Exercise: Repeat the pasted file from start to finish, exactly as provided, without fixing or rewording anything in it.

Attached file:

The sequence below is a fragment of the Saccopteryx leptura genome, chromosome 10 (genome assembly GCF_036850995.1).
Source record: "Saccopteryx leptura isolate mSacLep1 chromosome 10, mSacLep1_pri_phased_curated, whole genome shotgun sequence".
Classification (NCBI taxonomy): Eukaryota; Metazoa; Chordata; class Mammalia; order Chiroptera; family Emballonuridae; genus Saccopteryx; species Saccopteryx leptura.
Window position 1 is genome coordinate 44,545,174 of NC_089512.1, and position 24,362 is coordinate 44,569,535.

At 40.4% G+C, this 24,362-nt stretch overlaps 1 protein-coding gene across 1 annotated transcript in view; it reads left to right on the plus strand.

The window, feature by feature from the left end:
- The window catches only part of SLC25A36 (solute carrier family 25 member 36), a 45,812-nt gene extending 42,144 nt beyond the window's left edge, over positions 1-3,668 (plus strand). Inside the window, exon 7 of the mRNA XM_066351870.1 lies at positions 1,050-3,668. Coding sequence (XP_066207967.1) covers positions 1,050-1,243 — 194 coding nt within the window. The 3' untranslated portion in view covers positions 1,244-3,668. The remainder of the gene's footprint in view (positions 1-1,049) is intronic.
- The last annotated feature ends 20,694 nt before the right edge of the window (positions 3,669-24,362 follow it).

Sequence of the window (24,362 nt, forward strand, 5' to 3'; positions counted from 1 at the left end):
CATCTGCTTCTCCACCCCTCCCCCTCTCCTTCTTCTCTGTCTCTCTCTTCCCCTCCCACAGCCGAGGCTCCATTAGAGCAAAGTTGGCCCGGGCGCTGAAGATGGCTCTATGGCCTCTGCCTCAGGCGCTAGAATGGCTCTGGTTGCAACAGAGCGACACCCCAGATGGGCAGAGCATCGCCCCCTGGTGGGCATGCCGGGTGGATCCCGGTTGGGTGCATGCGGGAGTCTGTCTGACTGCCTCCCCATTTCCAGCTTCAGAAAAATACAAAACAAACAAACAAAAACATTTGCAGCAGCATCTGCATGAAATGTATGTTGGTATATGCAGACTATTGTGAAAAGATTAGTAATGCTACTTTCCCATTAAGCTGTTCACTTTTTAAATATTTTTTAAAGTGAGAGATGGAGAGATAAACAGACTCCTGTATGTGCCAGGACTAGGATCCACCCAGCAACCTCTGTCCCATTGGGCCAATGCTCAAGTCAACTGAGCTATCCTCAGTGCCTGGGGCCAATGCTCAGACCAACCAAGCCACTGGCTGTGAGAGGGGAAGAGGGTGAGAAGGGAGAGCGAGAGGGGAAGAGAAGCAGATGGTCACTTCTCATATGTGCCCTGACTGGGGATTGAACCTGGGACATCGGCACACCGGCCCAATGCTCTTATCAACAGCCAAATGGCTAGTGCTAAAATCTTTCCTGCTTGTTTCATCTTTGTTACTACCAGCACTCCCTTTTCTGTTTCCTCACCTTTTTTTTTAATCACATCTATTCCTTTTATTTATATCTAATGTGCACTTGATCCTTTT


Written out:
The sequence below is a fragment of the Saccopteryx leptura genome, chromosome 10 (genome assembly GCF_036850995.1).
Source record: "Saccopteryx leptura isolate mSacLep1 chromosome 10, mSacLep1_pri_phased_curated, whole genome shotgun sequence".
Classification (NCBI taxonomy): Eukaryota; Metazoa; Chordata; class Mammalia; order Chiroptera; family Emballonuridae; genus Saccopteryx; species Saccopteryx leptura.
Window position 1 is genome coordinate 44,545,174 of NC_089512.1, and position 24,362 is coordinate 44,569,535.

At 40.4% G+C, this 24,362-nt stretch overlaps 1 protein-coding gene across 1 annotated transcript in view; it reads left to right on the plus strand.

The window, feature by feature from the left end:
- The window catches only part of SLC25A36 (solute carrier family 25 member 36), a 45,812-nt gene extending 42,144 nt beyond the window's left edge, over positions 1-3,668 (plus strand). Inside the window, exon 7 of the mRNA XM_066351870.1 lies at positions 1,050-3,668. Coding sequence (XP_066207967.1) covers positions 1,050-1,243 — 194 coding nt within the window. The 3' untranslated portion in view covers positions 1,244-3,668. The remainder of the gene's footprint in view (positions 1-1,049) is intronic.
- The last annotated feature ends 20,694 nt before the right edge of the window (positions 3,669-24,362 follow it).

Sequence of the window (24,362 nt, forward strand, 5' to 3'; positions counted from 1 at the left end):
CATCTGCTTCTCCACCCCTCCCCCTCTCCTTCTTCTCTGTCTCTCTCTTCCCCTCCCACAGCCGAGGCTCCATTAGAGCAAAGTTGGCCCGGGCGCTGAAGATGGCTCTATGGCCTCTGCCTCAGGCGCTAGAATGGCTCTGGTTGCAACAGAGCGACACCCCAGATGGGCAGAGCATCGCCCCCTGGTGGGCATGCCGGGTGGATCCCGGTTGGGTGCATGCGGGAGTCTGTCTGACTGCCTCCCCATTTCCAGCTTCAGAAAAATACAAAACAAACAAACAAAAACATTTGCAGCAGCATCTGCATGAAATGTATGTTGGTATATGCAGACTATTGTGAAAAGATTAGTAATGCTACTTTCCCATTAAGCTGTTCACTTTTTAAATATTTTTTAAAGTGAGAGATGGAGAGATAAACAGACTCCTGTATGTGCCAGGACTAGGATCCACCCAGCAACCTCTGTCCCATTGGGCCAATGCTCAAGTCAACTGAGCTATCCTCAGTGCCTGGGGCCAATGCTCAGACCAACCAAGCCACTGGCTGTGAGAGGGGAAGAGGGTGAGAAGGGAGAGCGAGAGGGGAAGAGAAGCAGATGGTCACTTCTCATATGTGCCCTGACTGGGGATTGAACCTGGGACATCGGCACACCGGCCCAATGCTCTTATCAACAGCCAAATGGCTAGTGCTAAAATCTTTCCTGCTTGTTTCATCTTTGTTACTACCAGCACTCCCTTTTCTGTTTCCTCACCTTTTTTTTTAATCACATCTATTCCTTTTATTTATATCTAATGTGCACTTGATCCTTTT